HMS Tantivy (P319)

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HMS Tantivy.jpg
HMS Tantivy
Career (UK)
Name: HMS Tantivy
Builder: Vickers Armstrong, Barrow
John Brown & Company, Clydebank
Laid down: 4 July 1942
Launched: 6 April 1943
Commissioned: 25 July 1943
Fate: sunk as target 1951
Badge:
TANTIVY badge-1-.jpg
General characteristics
Class & type: British T class submarine
Displacement: 1,290 tons surfaced
1,560 tons submerged
Length: 276 ft 6 in (84.28 m)
Beam: 25 ft 6 in (7.77 m)
Draught: 12 ft 9 in (3.89 m) forward
14 ft 7 in (4.45 m) aft
Propulsion: Two shafts

Twin diesel engines 2,500 hp (1.86 MW) each

Twin electric motors 1,450 hp (1.08 MW) each
Speed: 15.5 knots (28.7 km/h) surfaced
9 knots (20 km/h) submerged
Range: 4,500 nautical miles at 11 knots (8,330 km at 20 km/h) surfaced
Test depth: 300 ft (91 m) max
Complement: 61
Armament: 6 internal forward-facing torpedo tubes

2 external forward-facing torpedo tubes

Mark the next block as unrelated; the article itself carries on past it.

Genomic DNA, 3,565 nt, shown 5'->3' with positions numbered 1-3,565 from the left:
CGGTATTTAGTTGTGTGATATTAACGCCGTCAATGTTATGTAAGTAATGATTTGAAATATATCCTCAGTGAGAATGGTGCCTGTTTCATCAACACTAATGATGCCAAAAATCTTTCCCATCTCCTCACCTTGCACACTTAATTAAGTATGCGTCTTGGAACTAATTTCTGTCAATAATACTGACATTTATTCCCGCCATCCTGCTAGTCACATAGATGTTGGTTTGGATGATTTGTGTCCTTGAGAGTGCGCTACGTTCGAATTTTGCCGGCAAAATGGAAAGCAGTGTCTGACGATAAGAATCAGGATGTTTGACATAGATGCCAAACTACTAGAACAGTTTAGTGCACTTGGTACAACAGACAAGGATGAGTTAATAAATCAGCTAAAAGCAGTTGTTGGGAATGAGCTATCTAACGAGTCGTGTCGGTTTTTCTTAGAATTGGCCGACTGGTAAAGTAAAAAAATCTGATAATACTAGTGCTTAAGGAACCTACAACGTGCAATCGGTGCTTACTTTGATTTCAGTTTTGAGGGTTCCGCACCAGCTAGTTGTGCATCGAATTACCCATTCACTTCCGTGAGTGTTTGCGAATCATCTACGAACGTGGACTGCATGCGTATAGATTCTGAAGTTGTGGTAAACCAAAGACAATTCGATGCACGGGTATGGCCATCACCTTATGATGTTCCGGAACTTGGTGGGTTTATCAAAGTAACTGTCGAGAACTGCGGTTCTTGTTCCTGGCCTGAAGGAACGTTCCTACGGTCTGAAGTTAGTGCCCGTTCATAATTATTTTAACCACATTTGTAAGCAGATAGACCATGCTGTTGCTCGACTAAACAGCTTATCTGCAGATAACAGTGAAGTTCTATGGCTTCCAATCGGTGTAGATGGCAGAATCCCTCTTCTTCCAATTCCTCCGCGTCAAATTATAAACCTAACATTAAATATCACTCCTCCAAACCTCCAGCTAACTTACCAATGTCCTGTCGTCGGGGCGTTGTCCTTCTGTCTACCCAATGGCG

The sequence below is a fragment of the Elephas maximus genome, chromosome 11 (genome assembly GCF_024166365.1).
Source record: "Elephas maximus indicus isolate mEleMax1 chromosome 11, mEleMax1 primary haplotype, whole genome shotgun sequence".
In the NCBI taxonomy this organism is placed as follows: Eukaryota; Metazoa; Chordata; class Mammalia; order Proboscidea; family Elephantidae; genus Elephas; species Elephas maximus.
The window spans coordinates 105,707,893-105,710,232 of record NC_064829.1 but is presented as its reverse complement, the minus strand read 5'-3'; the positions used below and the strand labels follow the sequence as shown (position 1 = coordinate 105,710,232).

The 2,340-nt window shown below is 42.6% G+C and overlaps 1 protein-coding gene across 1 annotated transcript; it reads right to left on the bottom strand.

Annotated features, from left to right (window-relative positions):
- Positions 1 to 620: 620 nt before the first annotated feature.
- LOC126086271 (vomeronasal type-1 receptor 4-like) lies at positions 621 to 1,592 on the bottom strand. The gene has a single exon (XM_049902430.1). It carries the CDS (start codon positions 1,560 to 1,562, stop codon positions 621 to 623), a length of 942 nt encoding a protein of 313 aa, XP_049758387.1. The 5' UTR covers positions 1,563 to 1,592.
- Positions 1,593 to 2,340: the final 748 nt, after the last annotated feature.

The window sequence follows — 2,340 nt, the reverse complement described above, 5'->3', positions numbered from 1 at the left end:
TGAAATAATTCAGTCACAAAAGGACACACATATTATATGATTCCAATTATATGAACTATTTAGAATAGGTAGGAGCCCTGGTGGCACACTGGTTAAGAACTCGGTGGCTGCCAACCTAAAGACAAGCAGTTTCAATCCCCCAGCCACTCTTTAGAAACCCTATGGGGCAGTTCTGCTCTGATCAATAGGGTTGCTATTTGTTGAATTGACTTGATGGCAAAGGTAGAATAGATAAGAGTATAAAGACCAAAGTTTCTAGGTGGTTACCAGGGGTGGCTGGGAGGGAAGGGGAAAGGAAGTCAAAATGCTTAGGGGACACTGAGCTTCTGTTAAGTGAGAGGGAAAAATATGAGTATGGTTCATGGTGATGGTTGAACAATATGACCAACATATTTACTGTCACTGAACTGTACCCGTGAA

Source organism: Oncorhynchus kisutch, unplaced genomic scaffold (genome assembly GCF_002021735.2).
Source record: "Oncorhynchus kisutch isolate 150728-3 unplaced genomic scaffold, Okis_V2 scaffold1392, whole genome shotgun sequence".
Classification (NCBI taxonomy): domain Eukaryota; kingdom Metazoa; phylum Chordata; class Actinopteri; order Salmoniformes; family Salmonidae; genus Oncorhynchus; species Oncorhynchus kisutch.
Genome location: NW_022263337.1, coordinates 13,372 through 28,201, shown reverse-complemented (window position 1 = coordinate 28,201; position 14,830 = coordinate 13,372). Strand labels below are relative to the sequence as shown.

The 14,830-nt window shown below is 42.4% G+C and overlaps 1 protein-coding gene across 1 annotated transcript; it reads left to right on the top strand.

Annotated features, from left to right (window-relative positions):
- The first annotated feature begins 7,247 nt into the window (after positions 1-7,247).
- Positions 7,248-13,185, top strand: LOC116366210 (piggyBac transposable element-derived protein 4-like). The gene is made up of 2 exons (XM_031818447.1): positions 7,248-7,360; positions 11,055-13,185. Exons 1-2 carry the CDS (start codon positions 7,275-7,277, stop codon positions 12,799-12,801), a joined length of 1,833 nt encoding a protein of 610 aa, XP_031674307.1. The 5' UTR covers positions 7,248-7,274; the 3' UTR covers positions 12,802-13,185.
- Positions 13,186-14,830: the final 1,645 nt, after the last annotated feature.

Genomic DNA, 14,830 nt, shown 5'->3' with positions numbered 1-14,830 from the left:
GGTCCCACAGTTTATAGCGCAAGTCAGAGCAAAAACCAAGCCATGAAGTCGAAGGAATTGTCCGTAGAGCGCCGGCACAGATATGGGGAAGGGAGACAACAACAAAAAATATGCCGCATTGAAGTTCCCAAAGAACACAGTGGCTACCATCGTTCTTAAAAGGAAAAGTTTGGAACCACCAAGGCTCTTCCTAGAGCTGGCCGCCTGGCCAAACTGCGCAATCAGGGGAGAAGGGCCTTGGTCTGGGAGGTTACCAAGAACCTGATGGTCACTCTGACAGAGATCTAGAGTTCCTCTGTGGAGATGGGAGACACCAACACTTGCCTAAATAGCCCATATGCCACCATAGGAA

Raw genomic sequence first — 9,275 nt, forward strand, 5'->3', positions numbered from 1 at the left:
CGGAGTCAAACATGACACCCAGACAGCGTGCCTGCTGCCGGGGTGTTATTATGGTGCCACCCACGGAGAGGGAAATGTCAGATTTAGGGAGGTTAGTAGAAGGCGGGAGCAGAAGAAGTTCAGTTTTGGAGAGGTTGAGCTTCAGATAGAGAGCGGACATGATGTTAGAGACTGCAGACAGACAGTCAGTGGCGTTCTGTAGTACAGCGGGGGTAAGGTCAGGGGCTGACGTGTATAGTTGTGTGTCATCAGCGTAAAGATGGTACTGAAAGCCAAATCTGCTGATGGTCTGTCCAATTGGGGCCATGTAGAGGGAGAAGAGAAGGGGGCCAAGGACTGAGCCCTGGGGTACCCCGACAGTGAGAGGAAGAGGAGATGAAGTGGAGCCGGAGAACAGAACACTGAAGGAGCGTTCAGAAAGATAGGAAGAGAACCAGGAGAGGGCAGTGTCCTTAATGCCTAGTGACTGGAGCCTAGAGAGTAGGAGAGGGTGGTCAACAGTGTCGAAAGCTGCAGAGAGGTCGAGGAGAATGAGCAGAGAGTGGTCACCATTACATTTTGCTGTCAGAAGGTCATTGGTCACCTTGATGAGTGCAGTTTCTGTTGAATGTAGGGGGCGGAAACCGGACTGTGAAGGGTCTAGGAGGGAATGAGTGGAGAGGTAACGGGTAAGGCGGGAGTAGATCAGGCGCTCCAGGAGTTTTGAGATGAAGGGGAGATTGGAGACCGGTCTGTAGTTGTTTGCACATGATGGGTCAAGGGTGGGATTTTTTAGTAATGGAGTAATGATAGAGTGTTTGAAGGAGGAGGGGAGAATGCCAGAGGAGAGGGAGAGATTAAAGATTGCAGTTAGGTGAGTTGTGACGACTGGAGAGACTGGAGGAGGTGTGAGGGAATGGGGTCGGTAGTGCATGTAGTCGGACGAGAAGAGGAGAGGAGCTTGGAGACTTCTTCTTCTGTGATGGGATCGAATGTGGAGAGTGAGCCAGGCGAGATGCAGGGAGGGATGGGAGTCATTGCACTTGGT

2 external amidships rear-facing torpedo tubes
1 external rear-facing torpedo tubes
6 reload torpedoes
4 inch (100 mm) deck gun

3 anti aircraft machine guns

HMS Tantivy was a British submarine of the third group of the T class. She was built as P319 by Vickers Armstrong, Barrow, and John Brown & Company, Clydebank, and launched on 6 April 1943. So far she has been the only ship of the Royal Navy to bear the name Tantivy.

Service[edit]

Tantivy served in the Far East for much of her wartime career, where she sank a Siamese sailing vessel, the Japanese merchant cargo ship Shiretoko Maru, the Japanese Communications Vessel No. 137, the Japanese barge No. 136 and the Japanese motor sailing vessel Tachibana Maru No.47, a Japanese tug, two Japanese coasters, a Japanese sailing vessel, the small Japanese vessels Chokyu Maru No.2, Takasago Maru No.3, and Otori Maru, as well as twelve small vessels that are unidentified. She also laid numerous mines.

She survived the war and continued in service with the Navy, finally being sunk as an anti-submarine target in the Cromarty Firth in 1951.[1]

References[edit]

  1. ^ HMS Tantivy, Uboot.net